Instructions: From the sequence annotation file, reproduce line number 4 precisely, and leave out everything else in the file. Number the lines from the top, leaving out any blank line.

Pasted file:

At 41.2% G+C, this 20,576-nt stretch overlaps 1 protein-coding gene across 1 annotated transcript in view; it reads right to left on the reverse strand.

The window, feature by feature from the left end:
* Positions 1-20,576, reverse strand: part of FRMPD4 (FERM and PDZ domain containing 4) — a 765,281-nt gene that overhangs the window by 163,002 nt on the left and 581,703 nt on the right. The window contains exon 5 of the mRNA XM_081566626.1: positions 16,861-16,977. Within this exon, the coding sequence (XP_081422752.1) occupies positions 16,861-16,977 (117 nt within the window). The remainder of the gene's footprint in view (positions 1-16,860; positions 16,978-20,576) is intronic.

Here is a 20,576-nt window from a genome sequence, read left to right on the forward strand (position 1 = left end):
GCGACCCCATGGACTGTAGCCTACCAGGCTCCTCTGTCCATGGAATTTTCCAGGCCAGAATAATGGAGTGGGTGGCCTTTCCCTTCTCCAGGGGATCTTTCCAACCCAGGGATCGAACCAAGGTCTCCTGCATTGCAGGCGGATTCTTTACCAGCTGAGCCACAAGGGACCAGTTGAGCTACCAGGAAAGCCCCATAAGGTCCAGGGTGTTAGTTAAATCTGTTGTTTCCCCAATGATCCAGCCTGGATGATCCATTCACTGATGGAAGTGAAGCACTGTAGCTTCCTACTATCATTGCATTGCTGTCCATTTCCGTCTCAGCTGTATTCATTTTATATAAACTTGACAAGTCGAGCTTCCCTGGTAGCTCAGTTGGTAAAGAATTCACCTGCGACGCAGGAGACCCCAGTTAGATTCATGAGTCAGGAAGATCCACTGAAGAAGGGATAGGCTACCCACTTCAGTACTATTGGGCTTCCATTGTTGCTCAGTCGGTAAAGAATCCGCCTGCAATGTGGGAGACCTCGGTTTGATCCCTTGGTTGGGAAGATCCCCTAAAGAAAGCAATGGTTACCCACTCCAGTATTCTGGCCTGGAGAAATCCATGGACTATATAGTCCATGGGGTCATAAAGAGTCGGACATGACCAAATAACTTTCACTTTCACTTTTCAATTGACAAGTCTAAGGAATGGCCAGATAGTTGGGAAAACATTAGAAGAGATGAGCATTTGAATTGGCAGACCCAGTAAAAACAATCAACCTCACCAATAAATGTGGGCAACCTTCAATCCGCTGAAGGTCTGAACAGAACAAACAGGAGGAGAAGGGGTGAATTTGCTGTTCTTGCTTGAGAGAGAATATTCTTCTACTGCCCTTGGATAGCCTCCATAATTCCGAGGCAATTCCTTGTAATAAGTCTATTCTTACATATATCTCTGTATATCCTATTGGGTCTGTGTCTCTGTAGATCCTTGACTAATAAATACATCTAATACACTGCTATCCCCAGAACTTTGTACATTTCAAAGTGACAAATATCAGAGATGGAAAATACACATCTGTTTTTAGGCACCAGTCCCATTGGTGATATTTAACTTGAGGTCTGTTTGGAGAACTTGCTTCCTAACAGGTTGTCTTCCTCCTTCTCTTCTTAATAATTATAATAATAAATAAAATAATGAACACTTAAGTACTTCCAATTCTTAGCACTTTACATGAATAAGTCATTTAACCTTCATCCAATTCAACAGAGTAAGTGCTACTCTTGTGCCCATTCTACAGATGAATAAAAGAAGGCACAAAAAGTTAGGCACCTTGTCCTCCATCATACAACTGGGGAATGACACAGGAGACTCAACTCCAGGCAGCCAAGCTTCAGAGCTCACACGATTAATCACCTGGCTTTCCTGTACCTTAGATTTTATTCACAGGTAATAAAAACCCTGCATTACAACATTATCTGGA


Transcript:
Here is a 20,576-nt window from a genome sequence, read left to right on the forward strand (position 1 = left end):